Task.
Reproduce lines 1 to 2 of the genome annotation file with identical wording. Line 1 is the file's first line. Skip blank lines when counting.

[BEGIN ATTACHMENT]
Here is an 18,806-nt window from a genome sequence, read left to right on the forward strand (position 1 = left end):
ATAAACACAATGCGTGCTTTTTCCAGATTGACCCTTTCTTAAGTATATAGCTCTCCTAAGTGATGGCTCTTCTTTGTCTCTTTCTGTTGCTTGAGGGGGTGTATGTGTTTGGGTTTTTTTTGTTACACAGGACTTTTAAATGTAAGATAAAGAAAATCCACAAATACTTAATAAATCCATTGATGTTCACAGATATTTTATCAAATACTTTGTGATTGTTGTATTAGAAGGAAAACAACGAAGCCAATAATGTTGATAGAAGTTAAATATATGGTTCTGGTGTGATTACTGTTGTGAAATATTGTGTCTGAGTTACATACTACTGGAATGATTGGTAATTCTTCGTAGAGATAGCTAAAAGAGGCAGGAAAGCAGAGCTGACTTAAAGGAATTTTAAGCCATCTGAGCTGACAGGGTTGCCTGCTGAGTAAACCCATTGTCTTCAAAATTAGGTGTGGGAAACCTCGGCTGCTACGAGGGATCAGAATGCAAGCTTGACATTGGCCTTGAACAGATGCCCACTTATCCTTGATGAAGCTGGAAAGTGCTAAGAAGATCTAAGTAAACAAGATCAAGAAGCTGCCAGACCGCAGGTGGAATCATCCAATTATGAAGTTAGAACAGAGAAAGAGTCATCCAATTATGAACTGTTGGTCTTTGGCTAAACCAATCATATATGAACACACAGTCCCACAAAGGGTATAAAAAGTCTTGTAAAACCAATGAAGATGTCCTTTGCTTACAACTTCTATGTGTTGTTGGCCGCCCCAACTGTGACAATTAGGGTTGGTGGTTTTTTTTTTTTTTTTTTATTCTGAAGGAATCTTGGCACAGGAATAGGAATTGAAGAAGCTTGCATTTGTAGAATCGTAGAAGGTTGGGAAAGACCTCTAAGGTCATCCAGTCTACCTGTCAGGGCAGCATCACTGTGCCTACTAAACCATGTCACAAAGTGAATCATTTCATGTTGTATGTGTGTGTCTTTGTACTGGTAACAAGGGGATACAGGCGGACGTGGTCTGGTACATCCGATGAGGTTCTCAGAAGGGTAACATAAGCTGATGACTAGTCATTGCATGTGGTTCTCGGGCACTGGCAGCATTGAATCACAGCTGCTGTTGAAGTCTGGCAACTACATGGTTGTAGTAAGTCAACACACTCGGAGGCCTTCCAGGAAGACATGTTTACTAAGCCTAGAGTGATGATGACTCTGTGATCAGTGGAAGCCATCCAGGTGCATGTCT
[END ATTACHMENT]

Here is an 18,806-nt window from a genome sequence, read left to right on the forward strand (position 1 = left end):
ATAAACACAATGCGTGCTTTTTCCAGATTGACCCTTTCTTAAGTATATAGCTCTCCTAAGTGATGGCTCTTCTTTGTCTCTTTCTGTTGCTTGAGGGGGTGTATGTGTTTGGGTTTTTTTTGTTACACAGGACTTTTAAATGTAAGATAAAGAAAATCCACAAATACTTAATAAATCCATTGATGTTCACAGATATTTTATCAAATACTTTGTGATTGTTGTATTAGAAGGAAAACAACGAAGCCAATAATGTTGATAGAAGTTAAATATATGGTTCTGGTGTGATTACTGTTGTGAAATATTGTGTCTGAGTTACATACTACTGGAATGATTGGTAATTCTTCGTAGAGATAGCTAAAAGAGGCAGGAAAGCAGAGCTGACTTAAAGGAATTTTAAGCCATCTGAGCTGACAGGGTTGCCTGCTGAGTAAACCCATTGTCTTCAAAATTAGGTGTGGGAAACCTCGGCTGCTACGAGGGATCAGAATGCAAGCTTGACATTGGCCTTGAACAGATGCCCACTTATCCTTGATGAAGCTGGAAAGTGCTAAGAAGATCTAAGTAAACAAGATCAAGAAGCTGCCAGACCGCAGGTGGAATCATCCAATTATGAAGTTAGAACAGAGAAAGAGTCATCCAATTATGAACTGTTGGTCTTTGGCTAAACCAATCATATATGAACACACAGTCCCACAAAGGGTATAAAAAGTCTTGTAAAACCAATGAAGATGTCCTTTGCTTACAACTTCTATGTGTTGTTGGCCGCCCCAACTGTGACAATTAGGGTTGGTGGTTTTTTTTTTTTTTTTTTATTCTGAAGGAATCTTGGCACAGGAATAGGAATTGAAGAAGCTTGCATTTGTAGAATCGTAGAAGGTTGGGAAAGACCTCTAAGGTCATCCAGTCTACCTGTCAGGGCAGCATCACTGTGCCTACTAAACCATGTCACAAAGTGAATCATTTCATGTTGTATGTGTGTGTCTTTGTACTGGTAACAAGGGGATACAGGCGGACGTGGTCTGGTACATCCGATGAGGTTCTCAGAAGGGTAACATAAGCTGATGACTAGTCATTGCATGTGGTTCTCGGGCACTGGCAGCATTGAATCACAGCTGCTGTTGAAGTCTGGCAACTACATGGTTGTAGTAAGTCAACACACTCGGAGGCCTTCCAGGAAGACATGTTTACTAAGCCTAGAGTGATGATGACTCTGTGATCAGTGGAAGCCATCCAGGTGCATGTCT